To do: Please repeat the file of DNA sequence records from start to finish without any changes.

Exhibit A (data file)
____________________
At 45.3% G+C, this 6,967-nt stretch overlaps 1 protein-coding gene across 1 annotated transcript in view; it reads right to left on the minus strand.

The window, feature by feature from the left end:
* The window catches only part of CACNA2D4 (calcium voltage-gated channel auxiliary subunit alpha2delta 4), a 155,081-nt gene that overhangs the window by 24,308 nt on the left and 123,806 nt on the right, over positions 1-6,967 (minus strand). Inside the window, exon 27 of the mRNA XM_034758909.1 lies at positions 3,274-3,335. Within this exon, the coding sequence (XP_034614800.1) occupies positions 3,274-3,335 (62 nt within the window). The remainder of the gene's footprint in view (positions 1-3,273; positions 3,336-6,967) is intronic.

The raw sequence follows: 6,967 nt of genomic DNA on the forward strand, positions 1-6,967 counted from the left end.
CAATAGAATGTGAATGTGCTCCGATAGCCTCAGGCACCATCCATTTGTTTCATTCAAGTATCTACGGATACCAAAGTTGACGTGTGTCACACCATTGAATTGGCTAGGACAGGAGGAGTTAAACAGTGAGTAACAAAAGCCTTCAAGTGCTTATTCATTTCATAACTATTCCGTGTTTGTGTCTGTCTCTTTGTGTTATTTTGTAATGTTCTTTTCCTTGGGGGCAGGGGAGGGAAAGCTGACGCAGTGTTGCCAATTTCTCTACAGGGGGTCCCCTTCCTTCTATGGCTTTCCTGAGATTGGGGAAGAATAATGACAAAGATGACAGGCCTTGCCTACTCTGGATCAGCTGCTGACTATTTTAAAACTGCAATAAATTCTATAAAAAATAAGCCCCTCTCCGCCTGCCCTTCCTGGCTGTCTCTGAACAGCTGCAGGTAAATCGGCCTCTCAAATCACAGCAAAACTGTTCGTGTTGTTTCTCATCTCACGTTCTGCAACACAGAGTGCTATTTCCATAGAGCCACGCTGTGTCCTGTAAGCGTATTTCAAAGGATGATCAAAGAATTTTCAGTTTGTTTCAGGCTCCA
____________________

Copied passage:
At 45.3% G+C, this 6,967-nt stretch overlaps 1 protein-coding gene across 1 annotated transcript in view; it reads right to left on the minus strand.

The window, feature by feature from the left end:
* The window catches only part of CACNA2D4 (calcium voltage-gated channel auxiliary subunit alpha2delta 4), a 155,081-nt gene that overhangs the window by 24,308 nt on the left and 123,806 nt on the right, over positions 1-6,967 (minus strand). Inside the window, exon 27 of the mRNA XM_034758909.1 lies at positions 3,274-3,335. Within this exon, the coding sequence (XP_034614800.1) occupies positions 3,274-3,335 (62 nt within the window). The remainder of the gene's footprint in view (positions 1-3,273; positions 3,336-6,967) is intronic.

The raw sequence follows: 6,967 nt of genomic DNA on the forward strand, positions 1-6,967 counted from the left end.
CAATAGAATGTGAATGTGCTCCGATAGCCTCAGGCACCATCCATTTGTTTCATTCAAGTATCTACGGATACCAAAGTTGACGTGTGTCACACCATTGAATTGGCTAGGACAGGAGGAGTTAAACAGTGAGTAACAAAAGCCTTCAAGTGCTTATTCATTTCATAACTATTCCGTGTTTGTGTCTGTCTCTTTGTGTTATTTTGTAATGTTCTTTTCCTTGGGGGCAGGGGAGGGAAAGCTGACGCAGTGTTGCCAATTTCTCTACAGGGGGTCCCCTTCCTTCTATGGCTTTCCTGAGATTGGGGAAGAATAATGACAAAGATGACAGGCCTTGCCTACTCTGGATCAGCTGCTGACTATTTTAAAACTGCAATAAATTCTATAAAAAATAAGCCCCTCTCCGCCTGCCCTTCCTGGCTGTCTCTGAACAGCTGCAGGTAAATCGGCCTCTCAAATCACAGCAAAACTGTTCGTGTTGTTTCTCATCTCACGTTCTGCAACACAGAGTGCTATTTCCATAGAGCCACGCTGTGTCCTGTAAGCGTATTTCAAAGGATGATCAAAGAATTTTCAGTTTGTTTCAGGCTCCA